Suppose we had a solution of salt-water, comprised of 33.1 grams of table salt thoroughly mixed with pure water to make a total volume of 1.39 liters. In order to calculate the molarity of this solution, we first need to determine the equivalence between moles of salt and grams of salt. Since table salt is sodium chloride (NaCl), and we know the atomic masses of both sodium (23.0 amu) and chlorine (35.5 amu), we may easily calculate the mass of one mole of table salt:

\[\hbox{1 mole of NaCl} = \hbox{23.0 g} + \hbox{35.5 g} = \hbox{58.5 g}\]

Another way to state this is to say that table salt (sodium chloride, or NaCl) has a molecular weight of 58.5 amu (58.5 grams of mass per mole).

We may use this equivalence as a unity fraction to help us convert the number of grams of table salt per unit volume of solution into a molarity (moles of table salt molecules per liter):

\[\left(\hbox{33.1 g} \over \hbox{1.39 l} \right) \left(\hbox{1 mol NaCl} \over \hbox{58.5 g} \right) = 0.407 {\hbox{mol NaCl} \over \hbox{l}} = 0.407 \> M \hbox{ (NaCl)}\]

Another common expression for the concentration of a solute in either a liquid or a gas solution is related to the concept of percent, expressing the presence of the solute as a ratio of how many “parts” of solute exist per “parts” of solution. Earth’s atmosphere, for example, contains approximately 20.9% oxygen gas by volume. This means that for every 100 molecules found in a sample of air, approximately 21 of those are oxygen molecules. When the concentration of a solute is very small, however, percent becomes an awkward unit of measurement. In such cases it is common to see low concentrations of solute expressed as parts per million (ppm) or even parts per billion (ppb). The volumetric concentration of methane gas in Earth’s atmosphere is a good example where parts-per-million is a more appropriate expression than percent: for every million molecules found in a sample of air, approximately 2 of them are methane molecules (i.e. methane has an atmospheric concentration of 2 ppm). As a percentage, this equates to only 0.0002%.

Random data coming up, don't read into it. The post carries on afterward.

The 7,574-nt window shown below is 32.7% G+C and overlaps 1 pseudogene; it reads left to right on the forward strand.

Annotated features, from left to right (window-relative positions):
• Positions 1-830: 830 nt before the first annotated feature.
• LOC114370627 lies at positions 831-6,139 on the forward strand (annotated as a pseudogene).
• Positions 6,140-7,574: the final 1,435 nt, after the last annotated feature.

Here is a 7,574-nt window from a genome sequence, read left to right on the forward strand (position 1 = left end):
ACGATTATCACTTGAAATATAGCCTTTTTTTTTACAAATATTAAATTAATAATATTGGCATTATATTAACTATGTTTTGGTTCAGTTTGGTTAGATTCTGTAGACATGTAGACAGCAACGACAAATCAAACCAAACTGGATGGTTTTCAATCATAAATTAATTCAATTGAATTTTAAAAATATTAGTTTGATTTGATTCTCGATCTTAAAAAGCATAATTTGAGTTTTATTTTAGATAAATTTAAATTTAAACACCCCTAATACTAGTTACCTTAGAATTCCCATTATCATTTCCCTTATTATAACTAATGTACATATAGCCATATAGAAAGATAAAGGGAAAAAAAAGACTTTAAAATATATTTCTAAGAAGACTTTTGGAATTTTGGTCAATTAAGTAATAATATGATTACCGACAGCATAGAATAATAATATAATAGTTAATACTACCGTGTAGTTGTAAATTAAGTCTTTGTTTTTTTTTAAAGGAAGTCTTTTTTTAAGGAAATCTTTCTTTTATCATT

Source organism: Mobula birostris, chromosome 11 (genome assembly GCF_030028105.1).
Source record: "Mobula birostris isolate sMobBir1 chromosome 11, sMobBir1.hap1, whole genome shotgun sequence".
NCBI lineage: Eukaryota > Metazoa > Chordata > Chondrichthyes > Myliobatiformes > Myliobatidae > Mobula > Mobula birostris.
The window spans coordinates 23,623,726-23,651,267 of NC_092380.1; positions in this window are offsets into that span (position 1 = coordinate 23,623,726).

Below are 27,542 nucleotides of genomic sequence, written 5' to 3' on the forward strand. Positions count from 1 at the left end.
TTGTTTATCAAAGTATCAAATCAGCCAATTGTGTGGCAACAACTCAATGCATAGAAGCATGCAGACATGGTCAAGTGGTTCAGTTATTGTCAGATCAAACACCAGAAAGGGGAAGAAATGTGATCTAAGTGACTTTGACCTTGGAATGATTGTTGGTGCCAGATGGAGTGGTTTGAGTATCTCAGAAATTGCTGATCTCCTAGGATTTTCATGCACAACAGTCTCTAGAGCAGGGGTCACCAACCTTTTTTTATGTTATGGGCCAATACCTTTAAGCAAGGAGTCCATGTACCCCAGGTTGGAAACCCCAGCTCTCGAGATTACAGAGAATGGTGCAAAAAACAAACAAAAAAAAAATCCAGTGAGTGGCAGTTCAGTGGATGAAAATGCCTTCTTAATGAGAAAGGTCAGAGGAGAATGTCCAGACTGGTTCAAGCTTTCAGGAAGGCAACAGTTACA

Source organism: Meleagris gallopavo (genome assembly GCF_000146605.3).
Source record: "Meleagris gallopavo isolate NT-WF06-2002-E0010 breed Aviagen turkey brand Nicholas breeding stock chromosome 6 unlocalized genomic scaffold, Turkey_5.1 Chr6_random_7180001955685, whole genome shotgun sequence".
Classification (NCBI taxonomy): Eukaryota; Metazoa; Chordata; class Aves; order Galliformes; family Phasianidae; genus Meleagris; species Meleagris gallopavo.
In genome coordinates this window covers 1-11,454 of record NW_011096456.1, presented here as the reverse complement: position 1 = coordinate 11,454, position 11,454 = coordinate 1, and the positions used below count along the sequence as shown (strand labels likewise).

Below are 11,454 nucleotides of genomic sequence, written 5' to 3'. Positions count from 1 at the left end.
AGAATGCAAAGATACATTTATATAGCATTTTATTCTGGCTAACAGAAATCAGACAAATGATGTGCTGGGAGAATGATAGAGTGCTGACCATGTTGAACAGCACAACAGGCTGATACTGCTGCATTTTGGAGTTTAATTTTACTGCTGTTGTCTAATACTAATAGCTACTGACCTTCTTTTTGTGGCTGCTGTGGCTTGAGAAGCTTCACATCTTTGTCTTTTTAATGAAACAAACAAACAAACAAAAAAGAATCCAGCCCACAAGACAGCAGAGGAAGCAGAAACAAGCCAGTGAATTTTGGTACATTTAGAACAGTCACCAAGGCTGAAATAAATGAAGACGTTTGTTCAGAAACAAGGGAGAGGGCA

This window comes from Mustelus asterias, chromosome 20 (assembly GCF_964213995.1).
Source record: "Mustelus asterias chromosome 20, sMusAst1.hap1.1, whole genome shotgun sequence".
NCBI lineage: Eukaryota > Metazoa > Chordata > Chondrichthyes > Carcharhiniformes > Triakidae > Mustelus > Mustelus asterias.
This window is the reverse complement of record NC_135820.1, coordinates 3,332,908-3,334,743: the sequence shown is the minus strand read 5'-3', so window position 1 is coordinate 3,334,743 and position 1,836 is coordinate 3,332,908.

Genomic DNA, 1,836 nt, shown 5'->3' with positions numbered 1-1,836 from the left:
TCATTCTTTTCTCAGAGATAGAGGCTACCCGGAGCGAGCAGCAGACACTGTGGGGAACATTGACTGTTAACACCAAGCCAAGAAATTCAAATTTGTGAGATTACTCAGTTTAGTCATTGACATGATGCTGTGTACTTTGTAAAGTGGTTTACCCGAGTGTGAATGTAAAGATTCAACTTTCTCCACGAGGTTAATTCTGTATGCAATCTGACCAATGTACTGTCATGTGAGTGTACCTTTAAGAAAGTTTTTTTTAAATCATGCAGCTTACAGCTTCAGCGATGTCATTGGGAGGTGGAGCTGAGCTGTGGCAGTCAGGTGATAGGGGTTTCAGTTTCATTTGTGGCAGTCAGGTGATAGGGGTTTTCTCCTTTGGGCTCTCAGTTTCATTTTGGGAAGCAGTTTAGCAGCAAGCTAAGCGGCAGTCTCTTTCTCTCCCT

We may use parts-per-unit concentration values as unity fractions just like molecular weights and just like molarity values, to relate total solution quantity to solute quantity. For example, if we need to calculate the total mass of hydrogen gas in a compressed air cylinder storing 47000 standard cubic feet of air, we could multiply the total volume of that air sample (47000 SCF) by the volumetric concentration of hydrogen naturally found in Earth’s atmosphere which is 0.5 ppm:

\[\left({47000 \hbox{ SCF air} \over 1}\right) \left({0.5 \hbox{ parts hydrogen} \over 1000000 \hbox{ parts air}}\right) = 0.0235 \hbox{ SCF hydrogen}\]

Note how the units of “parts” and “air” cancel out to leave “SCF hydrogen”.

An important caveat when using percent, ppm, or ppb is that we must clearly define the “parts” proportion as either being volume or mass. The concentration of hydrogen gas in the atmosphere (0.5 ppm) was specified as a volumetric concentration, and so it is appropriate to use this 0.5 ppm figure to calculate a proportion of the 47000 SCF total volume. If, however, we were given a ppm mass concentration for hydrogen, we could only use that figure in conjunction with a total mass quantity for the air sample.

The following photograph illustrates this concept, showing the label on a calibration gas bottle containing a certified mixture of gases used to check the accuracy of air-safety monitoring instruments. Note the concentrations of each gas type within the mixture – some expressed in percent, others in ppm – and how the label states “MOLE %” in the upper-right corner using large bold print to let you know the concentration values refer to molar quantities (e.g. 18% oxygen means 18% of the molecules contained in this bottle are oxygen molecules), which for gases closely corresponds to volumetric quantity rather than mass: